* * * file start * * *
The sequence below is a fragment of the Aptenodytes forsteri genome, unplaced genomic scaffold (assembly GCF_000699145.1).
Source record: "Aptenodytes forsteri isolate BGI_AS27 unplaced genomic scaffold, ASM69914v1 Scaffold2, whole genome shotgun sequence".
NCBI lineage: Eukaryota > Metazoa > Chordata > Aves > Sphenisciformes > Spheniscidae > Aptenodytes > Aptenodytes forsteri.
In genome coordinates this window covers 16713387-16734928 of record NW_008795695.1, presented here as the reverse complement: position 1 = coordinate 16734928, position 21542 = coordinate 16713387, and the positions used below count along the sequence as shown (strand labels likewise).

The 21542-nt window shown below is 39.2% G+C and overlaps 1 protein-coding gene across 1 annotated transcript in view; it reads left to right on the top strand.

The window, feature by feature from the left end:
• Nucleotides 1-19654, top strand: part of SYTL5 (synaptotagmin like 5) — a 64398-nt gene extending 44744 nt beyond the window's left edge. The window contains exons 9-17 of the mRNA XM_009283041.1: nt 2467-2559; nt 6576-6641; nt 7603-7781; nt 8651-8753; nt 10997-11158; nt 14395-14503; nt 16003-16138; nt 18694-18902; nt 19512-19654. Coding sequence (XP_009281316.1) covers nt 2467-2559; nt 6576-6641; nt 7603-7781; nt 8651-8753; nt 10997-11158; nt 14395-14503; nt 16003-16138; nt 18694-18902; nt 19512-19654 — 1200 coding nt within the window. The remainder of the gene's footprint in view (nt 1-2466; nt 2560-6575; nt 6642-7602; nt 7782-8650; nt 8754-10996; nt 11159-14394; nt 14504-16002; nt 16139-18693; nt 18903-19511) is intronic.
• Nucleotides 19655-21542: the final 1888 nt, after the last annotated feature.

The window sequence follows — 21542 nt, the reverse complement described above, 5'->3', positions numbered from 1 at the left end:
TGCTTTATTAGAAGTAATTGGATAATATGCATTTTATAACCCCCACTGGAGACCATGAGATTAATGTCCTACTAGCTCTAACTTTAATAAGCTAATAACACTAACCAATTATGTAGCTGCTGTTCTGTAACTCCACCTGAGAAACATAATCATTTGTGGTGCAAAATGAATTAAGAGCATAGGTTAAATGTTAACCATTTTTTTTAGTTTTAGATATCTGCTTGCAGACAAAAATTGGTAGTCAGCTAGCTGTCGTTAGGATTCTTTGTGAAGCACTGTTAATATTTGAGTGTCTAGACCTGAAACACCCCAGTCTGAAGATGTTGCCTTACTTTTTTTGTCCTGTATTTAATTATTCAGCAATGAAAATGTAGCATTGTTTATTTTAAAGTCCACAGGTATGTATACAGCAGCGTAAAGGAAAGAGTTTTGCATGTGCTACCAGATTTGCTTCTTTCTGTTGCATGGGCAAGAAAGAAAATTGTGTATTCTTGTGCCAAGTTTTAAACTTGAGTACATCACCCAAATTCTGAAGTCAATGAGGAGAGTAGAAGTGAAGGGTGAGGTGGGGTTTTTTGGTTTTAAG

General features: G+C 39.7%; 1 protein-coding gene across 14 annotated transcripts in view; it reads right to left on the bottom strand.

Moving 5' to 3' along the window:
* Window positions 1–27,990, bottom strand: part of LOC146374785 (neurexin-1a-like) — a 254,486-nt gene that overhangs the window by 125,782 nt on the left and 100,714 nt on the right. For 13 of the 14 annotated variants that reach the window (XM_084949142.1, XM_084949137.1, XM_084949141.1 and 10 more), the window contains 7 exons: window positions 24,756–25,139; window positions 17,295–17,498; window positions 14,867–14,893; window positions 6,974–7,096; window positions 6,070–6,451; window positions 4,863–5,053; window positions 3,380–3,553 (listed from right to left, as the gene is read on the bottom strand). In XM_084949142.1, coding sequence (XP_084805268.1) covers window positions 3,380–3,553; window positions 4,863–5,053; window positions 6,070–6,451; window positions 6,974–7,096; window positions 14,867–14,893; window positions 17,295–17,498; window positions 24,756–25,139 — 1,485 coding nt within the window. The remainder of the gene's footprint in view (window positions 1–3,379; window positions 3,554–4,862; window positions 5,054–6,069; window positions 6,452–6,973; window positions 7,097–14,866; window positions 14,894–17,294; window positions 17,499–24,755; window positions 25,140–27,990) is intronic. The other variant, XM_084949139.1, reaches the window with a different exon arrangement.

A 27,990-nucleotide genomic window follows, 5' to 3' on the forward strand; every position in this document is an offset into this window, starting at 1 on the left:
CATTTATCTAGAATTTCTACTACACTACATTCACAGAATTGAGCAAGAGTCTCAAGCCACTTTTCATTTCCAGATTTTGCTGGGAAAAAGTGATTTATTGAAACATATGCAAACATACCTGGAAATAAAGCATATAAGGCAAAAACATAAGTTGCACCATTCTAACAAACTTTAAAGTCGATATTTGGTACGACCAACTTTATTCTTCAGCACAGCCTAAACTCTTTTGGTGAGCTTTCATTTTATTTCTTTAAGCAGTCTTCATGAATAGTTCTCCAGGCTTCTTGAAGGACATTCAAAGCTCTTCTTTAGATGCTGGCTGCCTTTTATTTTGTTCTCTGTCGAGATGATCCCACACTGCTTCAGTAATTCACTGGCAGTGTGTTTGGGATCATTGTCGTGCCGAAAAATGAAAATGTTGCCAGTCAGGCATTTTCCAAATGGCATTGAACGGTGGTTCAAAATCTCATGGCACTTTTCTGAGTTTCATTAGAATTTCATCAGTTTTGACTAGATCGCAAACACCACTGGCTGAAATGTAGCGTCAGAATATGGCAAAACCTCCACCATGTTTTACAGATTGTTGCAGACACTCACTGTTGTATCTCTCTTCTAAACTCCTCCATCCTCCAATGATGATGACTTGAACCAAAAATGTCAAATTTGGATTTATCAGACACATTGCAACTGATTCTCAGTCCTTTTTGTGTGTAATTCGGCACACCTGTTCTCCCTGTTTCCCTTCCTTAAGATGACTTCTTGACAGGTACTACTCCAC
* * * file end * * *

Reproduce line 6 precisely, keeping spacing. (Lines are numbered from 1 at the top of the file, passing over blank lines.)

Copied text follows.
The window, feature by feature from the left end: